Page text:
The Federal Trade Commission (FTC) is proposing updates to its Endorsement Guides relating to digital advertising and marketing and is seeking public comment on the proposed revisions. The "Guides Concerning the Use of Endorsements and Testimonials in Advertising" offer guidance to businesses and others to ensure that advertising using endorsements or testimonials is truthful, and adheres to the requirements of the FTC Act. "Endorsements" and "Testimonials" are defined broadly by the Guides to mean "any advertising message that consumers are likely to believe reflects the opinions, beliefs, findings, or experience of a party other than the sponsoring advertiser."
The FTC proposes updating the definition of "endorsement" to include “marketing and promotional” messages and that tagging a brand in a post could indicate that the tag is an endorsement. The definition would also define “clear and conspicuous” disclosures as ones that are “difficult to miss (i.e., easily noticeable) and easily understandable by ordinary consumers” and includes specific guidance on the use of audio and visual disclosures. The General Considerations section discusses potential liability involving potentially misleading or deceptive statements by endorsers. The proposed revisions also discuss how advertisement agencies and paid consultants could be held liable for disseminating what they knew or should have known was a deceptive endorsement. The Guides speak to testimonials and the provision of “competent and reliable scientific evidence” to substantiate claims made, along with expert and organization endorsements and their “material connection” with endorsers whereby “[t]he [FTC] proposes clarifying that the disclosure of a material connection does not require the complete details of the connection, but it must clearly communicate the nature of the connection sufficiently for consumers to evaluate its significance.” Additionally, the Guides mention using celebrities as endorsers during interviews and then subsequent social media posts by them and whether disclosure obligations are necessary even if the subsequent post is not paid for.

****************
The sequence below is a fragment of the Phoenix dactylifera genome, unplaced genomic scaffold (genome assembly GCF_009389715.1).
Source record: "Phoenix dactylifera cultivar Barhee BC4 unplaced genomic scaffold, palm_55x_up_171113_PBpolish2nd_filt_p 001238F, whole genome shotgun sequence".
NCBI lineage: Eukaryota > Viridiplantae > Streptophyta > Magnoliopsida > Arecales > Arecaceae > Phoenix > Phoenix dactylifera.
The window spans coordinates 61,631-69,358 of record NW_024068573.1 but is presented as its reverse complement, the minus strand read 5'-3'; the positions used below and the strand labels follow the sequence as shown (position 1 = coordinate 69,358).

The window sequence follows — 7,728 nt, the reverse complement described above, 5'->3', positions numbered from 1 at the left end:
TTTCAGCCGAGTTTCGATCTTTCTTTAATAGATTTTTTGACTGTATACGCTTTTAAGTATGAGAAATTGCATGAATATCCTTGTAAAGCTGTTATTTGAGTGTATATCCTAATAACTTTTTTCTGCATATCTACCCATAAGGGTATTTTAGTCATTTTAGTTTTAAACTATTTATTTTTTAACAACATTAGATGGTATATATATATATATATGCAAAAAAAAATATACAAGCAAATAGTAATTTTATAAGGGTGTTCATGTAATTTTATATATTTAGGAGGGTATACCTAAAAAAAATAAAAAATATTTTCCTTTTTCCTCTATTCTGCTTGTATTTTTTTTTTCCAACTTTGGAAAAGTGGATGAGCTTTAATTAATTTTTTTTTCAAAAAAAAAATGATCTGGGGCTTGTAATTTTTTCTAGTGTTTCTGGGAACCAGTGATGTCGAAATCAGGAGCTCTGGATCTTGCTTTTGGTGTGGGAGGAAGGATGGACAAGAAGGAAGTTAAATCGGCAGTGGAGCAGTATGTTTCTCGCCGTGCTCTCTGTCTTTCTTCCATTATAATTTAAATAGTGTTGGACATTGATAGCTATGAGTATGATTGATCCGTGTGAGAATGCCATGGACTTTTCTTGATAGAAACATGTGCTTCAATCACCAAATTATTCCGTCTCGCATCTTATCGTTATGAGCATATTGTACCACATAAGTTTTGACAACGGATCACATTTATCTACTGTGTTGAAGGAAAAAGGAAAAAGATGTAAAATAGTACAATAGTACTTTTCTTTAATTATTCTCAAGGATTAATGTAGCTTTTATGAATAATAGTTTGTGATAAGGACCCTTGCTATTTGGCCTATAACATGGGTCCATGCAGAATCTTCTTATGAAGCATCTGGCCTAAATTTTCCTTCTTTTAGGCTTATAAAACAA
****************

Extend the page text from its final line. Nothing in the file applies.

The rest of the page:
While the FTC did not include anything specific with regard to advertising to children, it did say it will have a public event for research purposes to learn more about the potential need for additional disclosures and other measures.
The FTC is also proposing updates to the agency’s business guidance titled “.com Disclosures: How to Make Effective Disclosures in Digital Advertising.” The guidance, first published in March 2013, provides instruction to businesses on digital advertising and marketing and seeks to prevent digital deception practices that mislead consumers online. The agency is seeking public comment on the following issues, among others:
• the use of sponsored and promoted advertising on social media;
• advertising embedded in games and microtargeted advertisements;
• whether current guidance adequately addresses advertising on mobile devices;
• how guidance related to the use of hyperlinks can be strengthened to better protect consumers; and
• the adequacy of online disclosures when consumers must navigate multiple web pages.
The FTC is currently seeking public comment through August 2, 2022.
A copy of the Advertising Guide is available here.
A copy of the .com Disclosures is available here.
For more information regarding FTC enforcement, please see the OPDP Promotional Violations section of the Enforcement Actions Database.